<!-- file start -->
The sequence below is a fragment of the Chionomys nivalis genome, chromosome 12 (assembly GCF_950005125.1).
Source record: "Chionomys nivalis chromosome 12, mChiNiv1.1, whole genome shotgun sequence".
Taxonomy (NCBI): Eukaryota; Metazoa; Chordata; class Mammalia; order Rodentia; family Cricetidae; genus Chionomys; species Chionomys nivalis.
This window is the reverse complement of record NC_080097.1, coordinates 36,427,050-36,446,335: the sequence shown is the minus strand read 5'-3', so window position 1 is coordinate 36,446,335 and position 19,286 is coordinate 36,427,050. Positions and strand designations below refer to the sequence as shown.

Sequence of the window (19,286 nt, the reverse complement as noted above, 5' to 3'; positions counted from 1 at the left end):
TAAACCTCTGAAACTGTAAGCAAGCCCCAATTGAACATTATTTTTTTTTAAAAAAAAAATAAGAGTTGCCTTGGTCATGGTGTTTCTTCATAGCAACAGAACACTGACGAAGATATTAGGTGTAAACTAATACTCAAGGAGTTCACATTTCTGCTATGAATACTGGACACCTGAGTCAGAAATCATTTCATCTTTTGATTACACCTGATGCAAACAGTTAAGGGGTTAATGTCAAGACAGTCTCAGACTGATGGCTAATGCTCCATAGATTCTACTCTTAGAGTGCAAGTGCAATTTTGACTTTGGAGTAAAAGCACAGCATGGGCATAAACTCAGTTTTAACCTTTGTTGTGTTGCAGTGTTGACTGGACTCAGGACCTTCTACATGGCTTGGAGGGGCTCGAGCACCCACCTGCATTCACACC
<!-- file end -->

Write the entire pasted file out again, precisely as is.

The sequence below is a fragment of the Chionomys nivalis genome, chromosome 12 (assembly GCF_950005125.1).
Source record: "Chionomys nivalis chromosome 12, mChiNiv1.1, whole genome shotgun sequence".
Taxonomy (NCBI): Eukaryota; Metazoa; Chordata; class Mammalia; order Rodentia; family Cricetidae; genus Chionomys; species Chionomys nivalis.
This window is the reverse complement of record NC_080097.1, coordinates 36,427,050-36,446,335: the sequence shown is the minus strand read 5'-3', so window position 1 is coordinate 36,446,335 and position 19,286 is coordinate 36,427,050. Positions and strand designations below refer to the sequence as shown.

Sequence of the window (19,286 nt, the reverse complement as noted above, 5' to 3'; positions counted from 1 at the left end):
TAAACCTCTGAAACTGTAAGCAAGCCCCAATTGAACATTATTTTTTTTTAAAAAAAAAATAAGAGTTGCCTTGGTCATGGTGTTTCTTCATAGCAACAGAACACTGACGAAGATATTAGGTGTAAACTAATACTCAAGGAGTTCACATTTCTGCTATGAATACTGGACACCTGAGTCAGAAATCATTTCATCTTTTGATTACACCTGATGCAAACAGTTAAGGGGTTAATGTCAAGACAGTCTCAGACTGATGGCTAATGCTCCATAGATTCTACTCTTAGAGTGCAAGTGCAATTTTGACTTTGGAGTAAAAGCACAGCATGGGCATAAACTCAGTTTTAACCTTTGTTGTGTTGCAGTGTTGACTGGACTCAGGACCTTCTACATGGCTTGGAGGGGCTCGAGCACCCACCTGCATTCACACC